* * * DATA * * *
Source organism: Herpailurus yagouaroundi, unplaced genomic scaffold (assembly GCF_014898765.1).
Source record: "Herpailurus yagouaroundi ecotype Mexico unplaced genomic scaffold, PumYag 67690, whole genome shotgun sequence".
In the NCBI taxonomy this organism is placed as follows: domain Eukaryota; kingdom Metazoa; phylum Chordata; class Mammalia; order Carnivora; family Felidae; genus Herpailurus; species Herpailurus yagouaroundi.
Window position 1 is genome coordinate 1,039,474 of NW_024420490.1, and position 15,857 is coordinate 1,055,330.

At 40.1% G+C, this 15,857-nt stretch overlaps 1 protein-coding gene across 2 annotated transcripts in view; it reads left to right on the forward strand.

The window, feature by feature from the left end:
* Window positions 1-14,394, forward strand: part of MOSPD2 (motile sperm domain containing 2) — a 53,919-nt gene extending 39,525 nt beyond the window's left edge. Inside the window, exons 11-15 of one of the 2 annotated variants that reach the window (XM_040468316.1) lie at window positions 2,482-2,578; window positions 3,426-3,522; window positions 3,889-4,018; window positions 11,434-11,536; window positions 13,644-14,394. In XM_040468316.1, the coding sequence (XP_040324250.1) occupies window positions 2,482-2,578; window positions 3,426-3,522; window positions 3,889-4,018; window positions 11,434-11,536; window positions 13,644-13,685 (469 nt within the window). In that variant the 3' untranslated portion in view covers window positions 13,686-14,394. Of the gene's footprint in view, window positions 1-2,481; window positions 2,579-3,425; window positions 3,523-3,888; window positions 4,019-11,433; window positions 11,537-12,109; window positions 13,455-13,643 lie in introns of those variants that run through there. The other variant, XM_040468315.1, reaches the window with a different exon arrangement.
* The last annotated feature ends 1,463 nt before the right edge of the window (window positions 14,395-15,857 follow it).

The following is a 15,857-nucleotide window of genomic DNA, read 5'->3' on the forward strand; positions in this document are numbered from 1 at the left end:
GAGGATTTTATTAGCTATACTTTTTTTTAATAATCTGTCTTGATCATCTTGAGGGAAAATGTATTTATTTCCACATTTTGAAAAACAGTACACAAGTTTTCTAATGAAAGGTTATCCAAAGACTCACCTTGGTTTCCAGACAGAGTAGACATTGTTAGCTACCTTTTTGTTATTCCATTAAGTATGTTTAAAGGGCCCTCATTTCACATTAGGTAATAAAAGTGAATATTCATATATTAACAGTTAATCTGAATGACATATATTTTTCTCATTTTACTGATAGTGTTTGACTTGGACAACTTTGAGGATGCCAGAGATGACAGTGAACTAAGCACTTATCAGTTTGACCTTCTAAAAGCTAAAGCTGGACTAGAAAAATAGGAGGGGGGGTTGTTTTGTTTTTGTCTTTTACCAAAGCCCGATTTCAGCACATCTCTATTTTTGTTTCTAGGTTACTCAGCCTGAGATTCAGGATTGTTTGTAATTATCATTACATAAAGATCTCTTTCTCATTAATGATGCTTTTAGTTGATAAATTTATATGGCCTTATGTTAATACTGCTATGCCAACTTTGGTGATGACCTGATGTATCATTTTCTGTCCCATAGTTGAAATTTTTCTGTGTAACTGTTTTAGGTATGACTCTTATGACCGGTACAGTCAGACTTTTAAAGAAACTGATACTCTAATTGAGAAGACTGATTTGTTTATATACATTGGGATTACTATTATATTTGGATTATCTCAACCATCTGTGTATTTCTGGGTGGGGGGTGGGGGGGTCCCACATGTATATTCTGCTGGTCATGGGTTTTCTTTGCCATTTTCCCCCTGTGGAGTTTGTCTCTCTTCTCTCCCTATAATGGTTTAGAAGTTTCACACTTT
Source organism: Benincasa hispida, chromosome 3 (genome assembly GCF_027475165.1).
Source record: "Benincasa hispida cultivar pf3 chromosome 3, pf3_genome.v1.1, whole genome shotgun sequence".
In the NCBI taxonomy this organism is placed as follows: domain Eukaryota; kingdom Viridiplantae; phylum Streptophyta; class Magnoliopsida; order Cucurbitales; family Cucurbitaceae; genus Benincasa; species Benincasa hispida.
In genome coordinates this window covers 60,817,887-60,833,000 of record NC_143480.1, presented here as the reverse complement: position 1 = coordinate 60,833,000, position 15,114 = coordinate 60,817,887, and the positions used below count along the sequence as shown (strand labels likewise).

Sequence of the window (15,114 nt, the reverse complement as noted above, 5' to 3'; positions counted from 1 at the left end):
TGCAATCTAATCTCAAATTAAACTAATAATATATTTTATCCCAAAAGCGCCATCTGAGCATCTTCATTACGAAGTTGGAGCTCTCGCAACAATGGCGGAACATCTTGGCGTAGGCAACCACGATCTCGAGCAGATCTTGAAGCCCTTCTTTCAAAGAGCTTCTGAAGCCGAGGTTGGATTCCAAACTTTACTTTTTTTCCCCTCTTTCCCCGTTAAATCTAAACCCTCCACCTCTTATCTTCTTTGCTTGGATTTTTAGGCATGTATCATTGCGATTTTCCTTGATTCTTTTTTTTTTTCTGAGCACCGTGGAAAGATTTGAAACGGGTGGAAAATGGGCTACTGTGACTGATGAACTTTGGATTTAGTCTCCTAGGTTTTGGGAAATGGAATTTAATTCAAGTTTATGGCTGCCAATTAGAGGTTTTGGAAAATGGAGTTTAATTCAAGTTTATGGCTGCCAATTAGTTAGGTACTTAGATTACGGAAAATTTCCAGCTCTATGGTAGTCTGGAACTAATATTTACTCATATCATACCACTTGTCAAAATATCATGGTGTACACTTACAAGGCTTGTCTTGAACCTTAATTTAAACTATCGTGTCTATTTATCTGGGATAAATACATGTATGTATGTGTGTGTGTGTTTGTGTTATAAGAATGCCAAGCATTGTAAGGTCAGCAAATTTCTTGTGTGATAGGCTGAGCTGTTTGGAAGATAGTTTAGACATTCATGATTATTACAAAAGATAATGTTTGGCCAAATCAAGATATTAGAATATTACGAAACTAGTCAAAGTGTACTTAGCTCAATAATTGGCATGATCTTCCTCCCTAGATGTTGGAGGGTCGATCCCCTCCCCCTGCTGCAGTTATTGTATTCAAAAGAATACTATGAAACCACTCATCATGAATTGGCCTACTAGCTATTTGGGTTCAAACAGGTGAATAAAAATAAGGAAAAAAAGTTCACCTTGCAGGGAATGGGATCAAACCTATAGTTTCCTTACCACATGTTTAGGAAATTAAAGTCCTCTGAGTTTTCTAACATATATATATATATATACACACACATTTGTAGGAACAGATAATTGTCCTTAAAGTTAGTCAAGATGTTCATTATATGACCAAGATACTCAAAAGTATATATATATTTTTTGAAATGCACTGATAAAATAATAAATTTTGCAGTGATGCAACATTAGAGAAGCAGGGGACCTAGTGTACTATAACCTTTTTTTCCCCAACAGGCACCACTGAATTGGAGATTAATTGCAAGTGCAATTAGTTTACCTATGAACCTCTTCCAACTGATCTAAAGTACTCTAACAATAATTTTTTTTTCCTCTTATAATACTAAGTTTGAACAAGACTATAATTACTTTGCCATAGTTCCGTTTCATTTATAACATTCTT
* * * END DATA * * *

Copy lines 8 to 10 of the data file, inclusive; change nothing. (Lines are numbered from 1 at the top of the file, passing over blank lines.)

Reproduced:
* The last annotated feature ends 1,463 nt before the right edge of the window (window positions 14,395-15,857 follow it).

The following is a 15,857-nucleotide window of genomic DNA, read 5'->3' on the forward strand; positions in this document are numbered from 1 at the left end:
GAGGATTTTATTAGCTATACTTTTTTTTAATAATCTGTCTTGATCATCTTGAGGGAAAATGTATTTATTTCCACATTTTGAAAAACAGTACACAAGTTTTCTAATGAAAGGTTATCCAAAGACTCACCTTGGTTTCCAGACAGAGTAGACATTGTTAGCTACCTTTTTGTTATTCCATTAAGTATGTTTAAAGGGCCCTCATTTCACATTAGGTAATAAAAGTGAATATTCATATATTAACAGTTAATCTGAATGACATATATTTTTCTCATTTTACTGATAGTGTTTGACTTGGACAACTTTGAGGATGCCAGAGATGACAGTGAACTAAGCACTTATCAGTTTGACCTTCTAAAAGCTAAAGCTGGACTAGAAAAATAGGAGGGGGGGTTGTTTTGTTTTTGTCTTTTACCAAAGCCCGATTTCAGCACATCTCTATTTTTGTTTCTAGGTTACTCAGCCTGAGATTCAGGATTGTTTGTAATTATCATTACATAAAGATCTCTTTCTCATTAATGATGCTTTTAGTTGATAAATTTATATGGCCTTATGTTAATACTGCTATGCCAACTTTGGTGATGACCTGATGTATCATTTTCTGTCCCATAGTTGAAATTTTTCTGTGTAACTGTTTTAGGTATGACTCTTATGACCGGTACAGTCAGACTTTTAAAGAAACTGATACTCTAATTGAGAAGACTGATTTGTTTATATACATTGGGATTACTATTATATTTGGATTATCTCAACCATCTGTGTATTTCTGGGTGGGGGGTGGGGGGGTCCCACATGTATATTCTGCTGGTCATGGGTTTTCTTTGCCATTTTCCCCCTGTGGAGTTTGTCTCTCTTCTCTCCCTATAATGGTTTAGAAGTTTCACACTTT